April 24, 1915 – On this Saturday afternoon, “quite a crowd of boys and girls attended the baseball game” in the Brownville community of Conecuh County, Ala.
April 24, 1916 – Ernest Shackleton and five men of the Imperial Trans-Antarctic Expedition launched a lifeboat from uninhabited Elephant Island in the Southern Ocean to organise a rescue for the ice-trapped ship Endurance.
April 24, 1918 – The Evergreen Courant reported that Eugene Binion of Evergreen, Ala. and John Peagler of Conecuh County’s China community had been wounded by Germans while fighting overseas in World War I.
April 24, 1922 - Alabama’s first radio station, WSY, began broadcasting. The station was started by Alabama Power Company to help keep in touch with line crews in isolated areas. In 1925, the station merged with Auburn’s WMAV to become WAPI.
April 24, 1933 – The season’s shipment of Castleberry, Ala. strawberries topped the 100-car mark on this day as 10 more cars of strawberries were loaded. The total number of cars after April 25 stood at 111 cars, which was 78 less than in 1932.
April 24, 1933 – Nazi Germany began its persecution of Jehovah's Witnesses by shutting down the Watch Tower Society office in Magdeburg.
April 24, 1934 - Acclaimed actress and paranormal enthusiast Shirley MacLaine was born in Richmond, Va.
April 24, 1940 – Mystery novelist Sue Grafton was born in Louisville, Ky.
April 24, 1947 – Evergreen High School’s baseball team improved to 1-1 on the season with a 10-7 win over Monroe County High School. James Carpenter got the pitching win. Ivey, Jones and Cunningham led Evergreen’s offense with two hits each.
April 24, 1947 – German SS officer Hans Biebow was executed by hanging.
April 24, 1948 – Funeral services were held at 11 a.m. on this Saturday for Sgt. John W. Morgan, who had been killed in Europe during World War II, at Asbury Church in Conecuh County, Ala. Members of the National Guard and American Legion acted as pallbearers.
April 24, 1948 – Novelist and journalist Clare Boylan was born in Dublin.
April 24, 1955 - Mixonville, of the Conecuh Amateur Baseball League, beat Lyeffion, 19-10, on this Sunday at Mixonville. Mixonville scored seven runs in the first inning off Lyeffion right-hander Gene Davis. Mixonville’s big righthander, Charlie Roberts, turned in a marvelous piece of pitching until the eighth when he had to be relieved by southpaw Lavail Robinson. Roberts struck out 11 batters and allowed only five hits during his pitching stint. Stuckey, Mixon, Lane and H. Pugh led the batting for Mixonville.
April 24, 1961 - Sandy Koufax of the Los Angeles Dodgers struck out 18 batters, becoming the first Major League pitcher to do so on two different occasions.
April 24, 1967 - At a news conference in Washington, General William Westmoreland, senior U.S. commander in South Vietnam, caused controversy by saying that the enemy had “gained support in the United States that gives him hope that he can win politically that which he cannot win militarily.” Though he said that, “Ninety-five percent of the people were behind the United States effort in Vietnam,” he asserted that the American soldiers in Vietnam were “dismayed, and so am I, by recent unpatriotic acts at home.” This criticism of the antiwar movement was not received well by many in and out of the antiwar movement, who believed it was both their right and responsibility to speak out against the war.
April 24, 1971 - North Vietnamese troops hit Allied installations throughout South Vietnam. In the most devastating attack, the ammunition depot at Qui Nhon was blown up. On April 27, the aviation fuel tanks at Da Nang air base were attacked by communist gunners, resulting in explosions and a fire that destroyed a large proportion of the fuel stored there. In the following three days, 54 South Vietnamese soldiers and civilians were reported killed, and 185 wounded. The United States reported seven dead and 60 wounded.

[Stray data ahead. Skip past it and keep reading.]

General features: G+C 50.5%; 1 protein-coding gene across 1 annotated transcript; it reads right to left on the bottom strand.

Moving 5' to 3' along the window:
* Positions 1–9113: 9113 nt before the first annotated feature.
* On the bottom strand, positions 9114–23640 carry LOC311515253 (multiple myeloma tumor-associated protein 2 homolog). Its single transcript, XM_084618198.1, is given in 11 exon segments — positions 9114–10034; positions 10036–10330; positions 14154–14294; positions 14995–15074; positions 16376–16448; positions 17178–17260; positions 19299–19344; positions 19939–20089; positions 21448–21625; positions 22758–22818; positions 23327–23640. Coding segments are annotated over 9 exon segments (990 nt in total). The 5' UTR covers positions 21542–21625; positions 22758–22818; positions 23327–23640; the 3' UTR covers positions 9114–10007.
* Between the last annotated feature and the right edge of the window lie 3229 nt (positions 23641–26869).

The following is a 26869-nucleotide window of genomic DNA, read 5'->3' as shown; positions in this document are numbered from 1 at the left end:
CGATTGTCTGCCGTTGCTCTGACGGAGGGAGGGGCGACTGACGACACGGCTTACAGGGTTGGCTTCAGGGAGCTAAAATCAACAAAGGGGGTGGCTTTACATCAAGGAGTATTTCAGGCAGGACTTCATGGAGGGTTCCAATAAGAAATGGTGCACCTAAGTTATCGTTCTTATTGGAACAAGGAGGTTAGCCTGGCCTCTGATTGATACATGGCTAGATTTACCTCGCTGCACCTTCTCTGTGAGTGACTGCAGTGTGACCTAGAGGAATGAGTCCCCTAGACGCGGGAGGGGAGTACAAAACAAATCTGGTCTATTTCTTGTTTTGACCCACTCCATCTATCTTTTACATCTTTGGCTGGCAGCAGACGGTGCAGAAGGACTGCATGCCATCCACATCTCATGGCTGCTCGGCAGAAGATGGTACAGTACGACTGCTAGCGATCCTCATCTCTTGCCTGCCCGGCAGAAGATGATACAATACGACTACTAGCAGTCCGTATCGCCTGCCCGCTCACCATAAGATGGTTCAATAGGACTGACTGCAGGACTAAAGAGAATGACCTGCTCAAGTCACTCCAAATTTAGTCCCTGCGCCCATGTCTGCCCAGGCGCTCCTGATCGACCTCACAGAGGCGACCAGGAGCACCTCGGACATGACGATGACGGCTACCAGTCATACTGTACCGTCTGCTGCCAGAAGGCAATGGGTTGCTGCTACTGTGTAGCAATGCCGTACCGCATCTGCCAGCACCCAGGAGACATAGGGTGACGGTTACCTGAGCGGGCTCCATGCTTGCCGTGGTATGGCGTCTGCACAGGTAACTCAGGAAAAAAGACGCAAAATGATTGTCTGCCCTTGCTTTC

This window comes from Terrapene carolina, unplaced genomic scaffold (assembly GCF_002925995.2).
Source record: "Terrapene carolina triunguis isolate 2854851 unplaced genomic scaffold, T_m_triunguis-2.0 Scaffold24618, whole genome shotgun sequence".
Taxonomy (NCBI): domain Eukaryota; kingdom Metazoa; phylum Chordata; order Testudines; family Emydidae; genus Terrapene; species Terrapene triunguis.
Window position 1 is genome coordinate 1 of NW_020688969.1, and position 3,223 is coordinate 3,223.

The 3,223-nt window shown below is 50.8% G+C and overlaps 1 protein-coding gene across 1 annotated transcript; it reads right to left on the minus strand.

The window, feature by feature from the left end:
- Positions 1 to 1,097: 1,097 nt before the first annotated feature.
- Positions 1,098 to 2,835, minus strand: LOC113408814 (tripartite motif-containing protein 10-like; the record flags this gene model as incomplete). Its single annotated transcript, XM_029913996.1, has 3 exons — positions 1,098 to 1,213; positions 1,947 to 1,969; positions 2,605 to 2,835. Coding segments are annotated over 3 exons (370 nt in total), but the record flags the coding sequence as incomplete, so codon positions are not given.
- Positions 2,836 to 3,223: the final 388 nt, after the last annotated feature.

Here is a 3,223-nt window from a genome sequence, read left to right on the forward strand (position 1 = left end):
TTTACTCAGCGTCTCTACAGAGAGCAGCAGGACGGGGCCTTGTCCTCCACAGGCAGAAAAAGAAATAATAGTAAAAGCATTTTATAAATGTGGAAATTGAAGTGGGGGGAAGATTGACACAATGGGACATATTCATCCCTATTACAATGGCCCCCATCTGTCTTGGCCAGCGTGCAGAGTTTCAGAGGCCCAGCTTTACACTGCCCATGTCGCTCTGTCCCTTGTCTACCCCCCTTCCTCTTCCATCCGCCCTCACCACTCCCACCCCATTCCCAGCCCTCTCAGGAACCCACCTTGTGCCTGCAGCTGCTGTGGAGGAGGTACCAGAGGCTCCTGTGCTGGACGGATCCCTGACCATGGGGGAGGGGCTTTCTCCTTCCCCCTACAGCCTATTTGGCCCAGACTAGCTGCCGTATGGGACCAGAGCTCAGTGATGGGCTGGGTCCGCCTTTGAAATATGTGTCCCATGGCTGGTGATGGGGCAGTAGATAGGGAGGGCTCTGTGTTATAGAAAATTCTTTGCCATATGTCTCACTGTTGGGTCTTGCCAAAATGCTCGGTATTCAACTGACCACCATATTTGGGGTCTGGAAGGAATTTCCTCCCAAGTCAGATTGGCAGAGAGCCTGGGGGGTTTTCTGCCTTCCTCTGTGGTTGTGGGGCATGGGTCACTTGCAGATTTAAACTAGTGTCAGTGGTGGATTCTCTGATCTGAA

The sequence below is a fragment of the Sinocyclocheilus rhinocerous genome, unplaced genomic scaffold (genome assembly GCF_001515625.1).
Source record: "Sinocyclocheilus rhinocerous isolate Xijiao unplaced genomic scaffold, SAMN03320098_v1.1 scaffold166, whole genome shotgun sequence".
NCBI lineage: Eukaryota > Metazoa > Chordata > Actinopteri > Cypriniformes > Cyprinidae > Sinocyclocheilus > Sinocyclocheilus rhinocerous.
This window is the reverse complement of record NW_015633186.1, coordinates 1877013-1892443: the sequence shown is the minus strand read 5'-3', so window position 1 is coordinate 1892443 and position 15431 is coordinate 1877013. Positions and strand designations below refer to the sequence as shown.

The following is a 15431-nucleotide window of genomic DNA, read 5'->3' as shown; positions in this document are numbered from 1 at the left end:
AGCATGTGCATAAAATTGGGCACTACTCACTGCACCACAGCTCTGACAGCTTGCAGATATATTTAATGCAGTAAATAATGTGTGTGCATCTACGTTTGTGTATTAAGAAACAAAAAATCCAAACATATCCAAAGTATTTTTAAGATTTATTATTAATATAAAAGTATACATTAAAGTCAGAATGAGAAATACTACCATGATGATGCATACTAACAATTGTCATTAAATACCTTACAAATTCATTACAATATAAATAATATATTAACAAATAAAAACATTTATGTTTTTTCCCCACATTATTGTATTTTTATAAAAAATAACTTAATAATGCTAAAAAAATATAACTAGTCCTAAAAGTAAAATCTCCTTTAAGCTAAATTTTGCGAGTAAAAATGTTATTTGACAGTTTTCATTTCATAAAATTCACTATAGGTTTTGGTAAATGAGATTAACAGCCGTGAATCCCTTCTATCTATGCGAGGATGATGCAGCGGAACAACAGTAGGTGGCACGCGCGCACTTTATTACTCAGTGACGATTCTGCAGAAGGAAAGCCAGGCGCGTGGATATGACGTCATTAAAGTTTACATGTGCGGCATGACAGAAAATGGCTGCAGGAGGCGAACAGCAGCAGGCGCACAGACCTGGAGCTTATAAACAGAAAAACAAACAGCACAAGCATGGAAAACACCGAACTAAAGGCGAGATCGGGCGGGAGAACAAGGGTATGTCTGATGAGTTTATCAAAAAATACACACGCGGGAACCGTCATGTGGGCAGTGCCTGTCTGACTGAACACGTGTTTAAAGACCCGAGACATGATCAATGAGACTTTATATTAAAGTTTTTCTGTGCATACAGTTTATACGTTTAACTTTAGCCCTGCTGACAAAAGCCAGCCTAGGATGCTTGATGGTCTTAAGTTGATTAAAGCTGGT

April 24, 1972 – Major League Baseball third baseman and left fielder Chipper Jones was born in DeLand, Fla. He would go on to play his entire career for the Atlanta Braves.
April 24, 1989 – Miss Alabama USA 2012 and model Katherine Webb was born in Montgomery, Ala.
April 24, 1990 - The Hubble Space Telescope, one of NASA's longest lasting science missions, was launched. Funding for the mission to build and launch a large space telescope was approved by Congress in 1977. NASA chose Mashall Space Flight Center in Alabama to manage the design, development, and construction of telescope. The telescope was officially named in honor of Edwin P. Hubble, one of America's foremost astronomers, in 1983. Since its launch, Hubble has beamed hundreds of thousands of images back to Earth and transformed the way scientists look at the universe.
April 24, 1999 - The first Alabama Bound book fair was held in Birmingham, Ala.
April 24, 1999 – Evergreen’s Little League was scheduled to hold its opening day ceremonies on this Saturday at 10 a.m. at Evergreen City Park.
April 24, 2000 – A ground-breaking ceremony was held at the site of the EverFun playground site at Evergreen Municipal Park in Evergreen, Ala. Mayor Lomax Cassady and Zebbie Nix unearthed the first two shovelfuls of dirt and the work began.
April 24, 2003 – Army Sgt. Troy Jenkins, age 25, a graduate of Hillcrest High School in Evergreen, Ala., died from wounds received as a result of an explosion April 19, 2003 while on a dismounted patrol with other soldiers in Iraq. He died at the Landstuhl Regional Medical Center in Germany. He was assigned to B Co., 3rd Bat., 187th Inf. Reg., Ft. Campbell, Ky. He was buried in Riverside, Calif.
April 24, 2007 - The 35th Judicial Circuit Drug Task Force executed a search warrant at a residence on Magnolia Avenue in Evergreen, Ala. and seized 29 grams of methamphetamine ice, one of the purest forms of methamphetamine. To qualify as ice, the meth must be at least 98 percent pure.